Child’s Rocking Chair

Jack Elzey with the family cats, dog, and child’s rocking chair, Madison County, circa 1910. William H. Chenault Collection (S-2005-37-62)

Donated by William H. Chenault

This child’s rocking chair first belonged to Netia Burkett Elzey (1888-1965), who lived her whole life near the Madison County community of Marble. Netia married Walter Harrison “Watt” Elzey (1885-1958) in 1906. The Elzeys farmed and raised three children—Jack, Lloyd, and Viola.

Watt Elzey liked to take photographs in his spare time, and he often used Netia’s little rocker as a prop in family photos. The chair suffered a broken leg in the 1940s or 1950s, but was later repaired by Netia and Watt’s son Lloyd.

 

Donated by William H. Chenault

This child’s rocking chair first belonged to Netia Burkett Elzey (1888-1965), who lived her whole life near the Madison County community of Marble. Netia married Walter Harrison “Watt” Elzey (1885-1958) in 1906. The Elzeys farmed and raised three children—Jack, Lloyd, and Viola.

Watt Elzey liked to take photographs in his spare time, and he often used Netia’s little rocker as a prop in family photos. The chair suffered a broken leg in the 1940s or 1950s, but was later repaired by Netia and Watt’s son Lloyd.

Jack Elzey with the family cats, dog, and child’s rocking chair, Madison County, circa 1910. William H. Chenault Collection (S-2005-37-62)

Fork and Spoon Set

Donated by Paula Thompson

This fancy silverware no doubt saw its share of holiday meals. The serving fork is silverplate and was from the 1847 Rogers Brothers line manufactured by Meriden Britannia Company ( Meriden, CT). The pattern name is “Assyrian Head,” designed and patented by Henry V. Hirschfeld in 1886. The serving spoon, part of a set, is sterling silver made by Gorham Manufacturing Company (Providence, RI) in the “Fontainebleau” pattern, designed by Gorham’s leading designer, Antoine Heller. It was also introduced in 1886.

The flatware pieces come from the Robert M. Thompson household of Rogers (Benton County). Priscilla Cabinette Thomas of Virginia was a violin and piano teacher and church organist In the late 1800s when she met Robert Marion Thompson, a minister from Kentucky. The couple was married around 1896 and had two sons. The Thompson family moved to Rogers, Arkansas, about 1900 where Robert preached at the First Christian Church and other nearby churches.

Flask

Donated by Pauline Lancaster

This yellow earthenware flask with a Rockingham glaze was made by Lyman Fenton & Co., Bennington, Vermont, sometime between 1849-1858. The spine of the “book” boasts the tongue-in-cheek title, Departed Spirits. The letter G is stamped under the title.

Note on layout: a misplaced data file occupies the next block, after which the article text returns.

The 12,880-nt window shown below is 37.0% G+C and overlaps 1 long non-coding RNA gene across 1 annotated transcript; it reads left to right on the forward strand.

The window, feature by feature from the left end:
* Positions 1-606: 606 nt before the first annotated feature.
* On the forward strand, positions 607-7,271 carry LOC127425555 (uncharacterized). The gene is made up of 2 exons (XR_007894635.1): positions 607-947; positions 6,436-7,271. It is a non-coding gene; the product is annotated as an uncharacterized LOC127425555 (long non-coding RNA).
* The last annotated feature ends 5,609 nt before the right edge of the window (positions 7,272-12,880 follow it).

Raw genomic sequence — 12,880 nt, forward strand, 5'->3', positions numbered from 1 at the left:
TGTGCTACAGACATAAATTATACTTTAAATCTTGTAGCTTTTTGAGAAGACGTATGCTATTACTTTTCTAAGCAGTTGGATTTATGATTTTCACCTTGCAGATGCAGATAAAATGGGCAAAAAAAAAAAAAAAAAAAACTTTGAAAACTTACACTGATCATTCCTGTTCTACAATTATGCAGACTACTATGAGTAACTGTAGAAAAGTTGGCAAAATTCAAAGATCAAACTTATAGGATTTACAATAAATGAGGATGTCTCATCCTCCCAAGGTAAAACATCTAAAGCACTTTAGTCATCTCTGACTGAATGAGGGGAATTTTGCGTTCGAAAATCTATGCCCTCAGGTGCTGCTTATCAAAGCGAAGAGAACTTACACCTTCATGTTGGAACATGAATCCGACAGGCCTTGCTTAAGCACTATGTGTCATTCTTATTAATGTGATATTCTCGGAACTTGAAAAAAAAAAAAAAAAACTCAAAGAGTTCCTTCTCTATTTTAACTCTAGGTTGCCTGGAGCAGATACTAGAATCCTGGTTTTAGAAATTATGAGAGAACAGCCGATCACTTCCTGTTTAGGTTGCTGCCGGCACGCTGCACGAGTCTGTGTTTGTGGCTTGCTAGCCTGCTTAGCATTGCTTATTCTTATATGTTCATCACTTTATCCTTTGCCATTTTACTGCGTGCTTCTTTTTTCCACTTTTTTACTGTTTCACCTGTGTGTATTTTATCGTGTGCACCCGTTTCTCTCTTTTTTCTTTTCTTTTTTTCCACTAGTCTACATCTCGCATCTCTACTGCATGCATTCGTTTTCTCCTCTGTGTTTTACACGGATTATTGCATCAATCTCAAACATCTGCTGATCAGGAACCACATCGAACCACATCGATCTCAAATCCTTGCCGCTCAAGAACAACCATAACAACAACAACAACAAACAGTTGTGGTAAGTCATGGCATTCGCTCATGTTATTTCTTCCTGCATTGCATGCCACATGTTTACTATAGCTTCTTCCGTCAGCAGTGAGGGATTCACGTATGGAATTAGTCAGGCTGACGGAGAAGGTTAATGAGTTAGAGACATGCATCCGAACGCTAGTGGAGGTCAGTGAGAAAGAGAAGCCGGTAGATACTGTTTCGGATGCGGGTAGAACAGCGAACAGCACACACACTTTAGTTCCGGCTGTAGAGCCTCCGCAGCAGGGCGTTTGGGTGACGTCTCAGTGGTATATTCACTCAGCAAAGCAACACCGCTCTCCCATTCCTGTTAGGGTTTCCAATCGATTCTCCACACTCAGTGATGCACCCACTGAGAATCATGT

According to the donor, it was left behind by a hobo as payment for a night’s stay in a barn.

Fashion Clock

Donated by Zelmer and Norene Teague

Complete with Seth Thomas clockworks, this clock was made by Southern Calendar Clock Company of St. Louis in 1877. The upper dial keeps time; the lower dial is a perpetual calendar (it automatically adjusts for months of different lengths and indicates February 29 in each leap year).

John Sisemore, a farmer and Civil War veteran who lived near the Madison County community of Japton, bought this clock in 1877. According to Sisemore family lore, John was one of three people in Northwest Arkansas that year who purchased this brand of clock. The other buyers were the Johnson family who owned Johnson Mill in Washington County, and an unknown woman in Fayetteville.

John Sisemore’s clock was used by Sisemore family and descendants until 2008, when Zelmer “Teb” and Norene Teague donated it to the Shiloh Museum.

Egg Basket

Donated by Billy Dean and Catherine Foster

This basket belonged to Elnora Coralee Webb Fritts (1865-1962). She was born at Durham (Washington County) and lived there always. Elnora and her husband, Lon, had four children: Herman, Lillie, Hattie, and Maggie.

Billy Dean Foster, Elnora’s grandson by her daughter, Maggie, remembers filling this basket with eggs when he was a little boy, and what a heavy load it was when he carried it!

Transferware Plate

Donated by Melvin and Lucille Ferguson

This transferware plate belonged to Hiram Hamilton and Ida May Lierly Tresner, who lived in the Round Mountain community east of Fayetteville. Their daughter, Laura Pearl Tresner Ferguson, recalled that the plate sat on the family dining table and was always used for serving crackers.

According to the Transferware Collectors Club website, “Transferware is the term givento pottery that has had a pattern applied by transferring the print from a copper plate to a specially sized paper and finally to the pottery body. While produced primarily on earthenware, transfer prints are also found on ironstone, porcelain and bone china.”

The plate was manufactured by Dunn Bennett & Company of England, a producer of stoneware items for the American market in the late 1880s and early 1900s. Shaftesbury is the pattern name.

Dun Bennett & Co. mark 

Tresner family, circa 1904. Back row, from left: Myrtle, Harvey, Orlando. Front row, from left: Ida May holding Tot, Laura Pearl, Hiram holding Jim. W. H. Albertson, photographer. Courtesy Melvin and Lucille Ferguson